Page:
Recent scandals are just the beginning of the end

Photo courtesy of Alfred Palmer.

Views expressed in opinion columns are the author’s own.

One of the strangest aspects of living in late capitalism is what Mark Fisher, following Franco Berardi, termed “the slow cancellation of the future.”

Similar to what Francis Fukuyama famously called “The End of History,” it’s not really an end to things happening, but rather the sense that development has stopped: Events will still occur, but there is nothing more to be learned from studying them. Humanity’s story is complete, and now we just get to keep doing what we’ve been doing since 1980 until the heat death of the universe or Christ’s return in glory or whatever it is that happens when humanity goes away.

Even if you think capitalism is great, it’s hard not to see what Fisher and Berardi are getting at. You don’t need to think we should redistribute anything to agree with Fisher that the Arctic Monkeys would sound perfectly at home in the 1980s. And I like the Arctic Monkeys!

What applies in music applies in politics as well. Fisher’s sense that time has stopped has been on my mind thanks to the Democrats’ past few weeks of old-fashioned, down-home racism.

First, Virginia Gov. Ralph Northam got caught either wearing blackface or dressing in a KKK robe in his medical school yearbook from 1984. Then the state’s attorney general, Mark Herring, preemptively announced he had worn blackface in 1980. Now, here in Maryland, Del. Mary Ann Lisanti (D-Harford) apparently referred to part of Prince George’s County as a “n—– district.”

Each of these stories resembles a strange mash-up of other scandals. Gov. Northam’s blackface photos, for example, are a mixture of Covington Catholic’s blackface photo and Brett Kavanaugh’s yearbook.

Asked by The Washington Post if she’s ever said the n-word, Lisanti said, “I’m sure I have … I’m sure everyone has used it.” This reminds me of celebrity chef Paula Deen, who told a lawyer “Yes, of course” when asked if she had ever said the n-word. (I’m not sure in what world the n-word is a normal part of people’s lives.)

And, of course, all of these scandals hark back to the rich tradition of deeply racist Democrats, from Woodrow Wilson to Franklin Roosevelt to Strom Thurmond.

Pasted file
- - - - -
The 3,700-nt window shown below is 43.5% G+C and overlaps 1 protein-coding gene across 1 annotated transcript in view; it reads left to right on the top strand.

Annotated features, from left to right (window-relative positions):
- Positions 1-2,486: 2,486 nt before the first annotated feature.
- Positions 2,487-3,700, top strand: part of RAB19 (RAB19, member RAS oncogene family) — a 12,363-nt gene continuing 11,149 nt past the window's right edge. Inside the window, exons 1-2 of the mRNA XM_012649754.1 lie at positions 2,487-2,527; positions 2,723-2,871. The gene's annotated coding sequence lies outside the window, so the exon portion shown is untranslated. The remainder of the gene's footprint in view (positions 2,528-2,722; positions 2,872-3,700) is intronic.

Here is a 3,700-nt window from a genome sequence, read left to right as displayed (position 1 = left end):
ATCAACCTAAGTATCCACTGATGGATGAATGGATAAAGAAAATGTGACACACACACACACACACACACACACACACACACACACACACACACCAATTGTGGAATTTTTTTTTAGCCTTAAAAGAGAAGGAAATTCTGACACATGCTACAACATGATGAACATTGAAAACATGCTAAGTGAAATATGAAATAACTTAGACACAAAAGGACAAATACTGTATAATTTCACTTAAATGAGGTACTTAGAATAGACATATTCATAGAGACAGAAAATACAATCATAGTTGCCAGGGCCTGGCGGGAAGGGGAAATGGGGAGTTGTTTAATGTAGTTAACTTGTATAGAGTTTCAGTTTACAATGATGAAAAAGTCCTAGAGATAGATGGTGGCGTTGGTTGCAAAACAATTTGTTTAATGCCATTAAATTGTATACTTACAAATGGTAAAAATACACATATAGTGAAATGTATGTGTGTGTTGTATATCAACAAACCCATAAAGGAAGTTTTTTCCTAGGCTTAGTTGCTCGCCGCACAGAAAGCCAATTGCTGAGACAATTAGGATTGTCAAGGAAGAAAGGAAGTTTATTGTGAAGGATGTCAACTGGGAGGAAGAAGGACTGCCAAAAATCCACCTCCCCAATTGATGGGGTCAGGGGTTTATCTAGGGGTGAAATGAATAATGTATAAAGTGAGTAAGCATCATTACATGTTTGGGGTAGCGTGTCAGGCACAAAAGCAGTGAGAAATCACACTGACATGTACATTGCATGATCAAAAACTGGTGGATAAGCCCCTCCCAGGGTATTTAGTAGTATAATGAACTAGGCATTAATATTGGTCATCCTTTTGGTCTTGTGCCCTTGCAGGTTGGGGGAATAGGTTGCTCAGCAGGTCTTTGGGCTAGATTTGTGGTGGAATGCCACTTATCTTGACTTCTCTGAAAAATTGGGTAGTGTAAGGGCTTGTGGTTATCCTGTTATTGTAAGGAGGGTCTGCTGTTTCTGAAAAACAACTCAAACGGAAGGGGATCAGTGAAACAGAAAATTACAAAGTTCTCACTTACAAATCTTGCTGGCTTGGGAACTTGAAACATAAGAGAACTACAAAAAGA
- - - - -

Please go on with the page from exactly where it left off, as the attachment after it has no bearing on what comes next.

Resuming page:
Is it even worth the energy to call for Lisanti to resign? Of course, she should step down. Nobody with that sort of hateful attitude toward others is fit to govern. But she’s not going to — nobody does anymore.

Scandals are over. We’ve all more or less forgotten about Northam already. As Fisher puts it, we’re “simultaneously exhausted and overstimulated.” The scandals come too fast for anyone to care, and even if you somehow manage to keep track, what are you supposed to do? Post even more tweets?

I don’t have any answers to these questions — I wish I did. I could mumble something about “civic participation” or the Democratic Socialists of America or whatever it is that’s supposed to save us from the hell we built ourselves. But the truth is, I think we’re just stuck.

Political liberalism, with its Leviathans and absolute social contracts, is made to preserve its own power at all costs. How do you break an ideology like that? What sort of radical shock would make history start again? I have no answers. Until someone comes up with one, I think we’re just stuck like this.

The future isn’t, as George Orwell wrote, “a boot stamping on a human face, forever.” The future has been here since 1970. It’s invisible wars in countries most Americans won’t ever see, barely-hidden racism continuously breaking out into public view and an immiserated populace drowning itself in drugs and porn until it will finally manage to release enough carbon into the atmosphere that the clouds stop forming and all this burns away into ash.

John-Paul Teti is a senior computer science major. He can be reached at jp@jpteti.com.

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